Initiatives to promote the wellbeing of postgraduate researchers at Bournemouth University.

 

Click the poster below to enlarge.

In relation to wellbeing support, in the past there has been the assumption that what works for undergraduate students will also work for postgraduate researchers (PGRs). As a result, a lack of interventions published in the literature have been designed and evaluated specifically with PGRs in mind. Due to this, universities have previously embedded support provisions that may not have been relevant for PGRs. There is a need to investigate the type of interventions that will be best aligned to the specific needs of PGRs. Therefore, this Doctoral College supported PhD project aims to design, trial, and evaluate evidence-based initiatives that are co-produced with PGRs. This poster provides an overview of the initiatives that have been trialled as part of this project, including a peer-support area on Brightspace and a series of workshops (project planning, mindfulness and mentoring) focusing on methods to help PGRs cope with the stresses of research.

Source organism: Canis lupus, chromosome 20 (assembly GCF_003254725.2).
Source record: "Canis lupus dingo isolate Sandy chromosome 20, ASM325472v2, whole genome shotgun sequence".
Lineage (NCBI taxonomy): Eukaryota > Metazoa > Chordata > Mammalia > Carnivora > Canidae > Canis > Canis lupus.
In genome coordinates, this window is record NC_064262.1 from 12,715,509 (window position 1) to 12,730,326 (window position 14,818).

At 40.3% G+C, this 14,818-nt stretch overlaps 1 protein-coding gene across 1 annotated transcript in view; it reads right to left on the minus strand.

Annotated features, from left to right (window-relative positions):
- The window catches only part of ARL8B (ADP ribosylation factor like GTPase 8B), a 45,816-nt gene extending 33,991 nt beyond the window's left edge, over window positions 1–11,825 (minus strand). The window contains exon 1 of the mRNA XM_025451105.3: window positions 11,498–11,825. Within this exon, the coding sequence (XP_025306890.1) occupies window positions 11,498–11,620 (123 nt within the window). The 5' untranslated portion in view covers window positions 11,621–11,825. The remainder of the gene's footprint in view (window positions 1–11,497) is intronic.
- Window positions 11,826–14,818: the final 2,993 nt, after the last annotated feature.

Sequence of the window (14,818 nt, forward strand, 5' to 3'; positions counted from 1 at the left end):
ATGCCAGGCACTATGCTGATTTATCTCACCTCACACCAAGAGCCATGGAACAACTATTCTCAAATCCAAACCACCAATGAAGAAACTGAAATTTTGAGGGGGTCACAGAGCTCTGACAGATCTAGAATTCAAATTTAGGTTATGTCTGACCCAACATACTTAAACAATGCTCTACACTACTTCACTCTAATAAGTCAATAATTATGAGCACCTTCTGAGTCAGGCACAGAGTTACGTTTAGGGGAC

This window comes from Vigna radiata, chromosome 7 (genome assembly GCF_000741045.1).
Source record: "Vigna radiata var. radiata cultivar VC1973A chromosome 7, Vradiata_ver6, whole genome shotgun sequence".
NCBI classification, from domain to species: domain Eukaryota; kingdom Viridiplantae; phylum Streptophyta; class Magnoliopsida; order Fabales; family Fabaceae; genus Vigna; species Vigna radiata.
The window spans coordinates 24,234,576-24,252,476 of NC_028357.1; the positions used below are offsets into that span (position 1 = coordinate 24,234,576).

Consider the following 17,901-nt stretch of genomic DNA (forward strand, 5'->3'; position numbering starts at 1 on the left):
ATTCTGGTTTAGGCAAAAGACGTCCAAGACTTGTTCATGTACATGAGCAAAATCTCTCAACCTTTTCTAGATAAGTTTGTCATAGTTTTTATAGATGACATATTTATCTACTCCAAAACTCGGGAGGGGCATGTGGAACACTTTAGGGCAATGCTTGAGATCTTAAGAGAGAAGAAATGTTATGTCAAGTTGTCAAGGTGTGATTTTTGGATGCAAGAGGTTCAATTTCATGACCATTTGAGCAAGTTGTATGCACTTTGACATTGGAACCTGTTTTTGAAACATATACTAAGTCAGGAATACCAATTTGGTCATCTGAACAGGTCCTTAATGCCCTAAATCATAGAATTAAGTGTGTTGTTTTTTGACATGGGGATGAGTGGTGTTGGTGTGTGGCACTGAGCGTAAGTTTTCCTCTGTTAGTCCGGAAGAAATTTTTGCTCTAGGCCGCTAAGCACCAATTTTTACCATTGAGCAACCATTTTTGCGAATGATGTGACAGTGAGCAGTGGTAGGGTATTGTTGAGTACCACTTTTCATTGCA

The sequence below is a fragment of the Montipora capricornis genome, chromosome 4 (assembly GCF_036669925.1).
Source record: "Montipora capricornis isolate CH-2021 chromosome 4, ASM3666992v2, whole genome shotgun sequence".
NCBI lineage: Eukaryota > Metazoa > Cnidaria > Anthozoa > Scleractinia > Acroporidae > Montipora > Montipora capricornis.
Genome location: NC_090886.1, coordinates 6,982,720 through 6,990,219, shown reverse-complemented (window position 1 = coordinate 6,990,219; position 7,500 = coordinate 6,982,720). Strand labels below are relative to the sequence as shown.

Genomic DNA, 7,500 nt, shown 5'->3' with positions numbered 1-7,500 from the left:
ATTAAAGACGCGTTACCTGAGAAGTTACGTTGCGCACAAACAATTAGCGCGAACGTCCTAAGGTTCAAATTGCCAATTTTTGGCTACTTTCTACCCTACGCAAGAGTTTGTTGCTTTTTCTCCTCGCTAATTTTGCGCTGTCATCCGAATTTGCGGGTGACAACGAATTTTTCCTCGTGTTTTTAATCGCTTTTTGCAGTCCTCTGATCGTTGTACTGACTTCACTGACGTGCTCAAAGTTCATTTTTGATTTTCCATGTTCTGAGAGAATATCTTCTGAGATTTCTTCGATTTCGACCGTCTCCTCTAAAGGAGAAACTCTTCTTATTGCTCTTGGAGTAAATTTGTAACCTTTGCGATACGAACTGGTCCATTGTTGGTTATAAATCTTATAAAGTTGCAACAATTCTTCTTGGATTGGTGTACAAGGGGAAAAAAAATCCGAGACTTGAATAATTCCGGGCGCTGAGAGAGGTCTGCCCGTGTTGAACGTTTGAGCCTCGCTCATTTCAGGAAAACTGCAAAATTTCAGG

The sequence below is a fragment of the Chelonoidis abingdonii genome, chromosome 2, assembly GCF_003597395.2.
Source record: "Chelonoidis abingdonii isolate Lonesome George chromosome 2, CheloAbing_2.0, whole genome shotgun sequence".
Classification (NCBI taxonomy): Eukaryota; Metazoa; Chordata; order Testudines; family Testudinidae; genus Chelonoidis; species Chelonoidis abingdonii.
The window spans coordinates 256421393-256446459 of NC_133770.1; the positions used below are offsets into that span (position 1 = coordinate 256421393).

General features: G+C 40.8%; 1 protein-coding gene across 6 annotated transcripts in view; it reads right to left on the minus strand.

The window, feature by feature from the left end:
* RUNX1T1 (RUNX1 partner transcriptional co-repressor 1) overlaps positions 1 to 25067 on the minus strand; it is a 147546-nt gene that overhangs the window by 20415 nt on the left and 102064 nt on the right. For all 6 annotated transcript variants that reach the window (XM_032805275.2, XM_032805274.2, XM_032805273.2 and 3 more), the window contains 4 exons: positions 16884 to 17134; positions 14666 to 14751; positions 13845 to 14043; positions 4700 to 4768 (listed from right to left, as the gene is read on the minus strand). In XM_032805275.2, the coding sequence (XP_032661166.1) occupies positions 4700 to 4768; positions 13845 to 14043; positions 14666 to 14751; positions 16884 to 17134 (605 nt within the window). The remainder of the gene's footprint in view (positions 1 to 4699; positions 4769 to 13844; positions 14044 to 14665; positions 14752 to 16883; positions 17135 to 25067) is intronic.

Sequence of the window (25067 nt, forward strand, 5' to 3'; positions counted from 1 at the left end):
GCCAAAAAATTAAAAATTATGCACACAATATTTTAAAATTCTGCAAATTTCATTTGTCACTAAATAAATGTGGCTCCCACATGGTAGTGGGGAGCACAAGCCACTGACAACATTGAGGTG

You can view the full poster exhibition on the conference webpage.

 


If this research has inspired you and you’d like to explore applying for a research degree please visit the postgraduate research web pages or contact our dedicated admissions team.

 

 

PGR Virtual Poster Exhibition | Natalie Stewart

Poster Exhibition | The 12th Annual Postgraduate Research Conference 

Natalie Stewart, PhD student in the BU Business School with this poster entitled:

Promoting a positive and cohesive research culture for postgraduate researchers.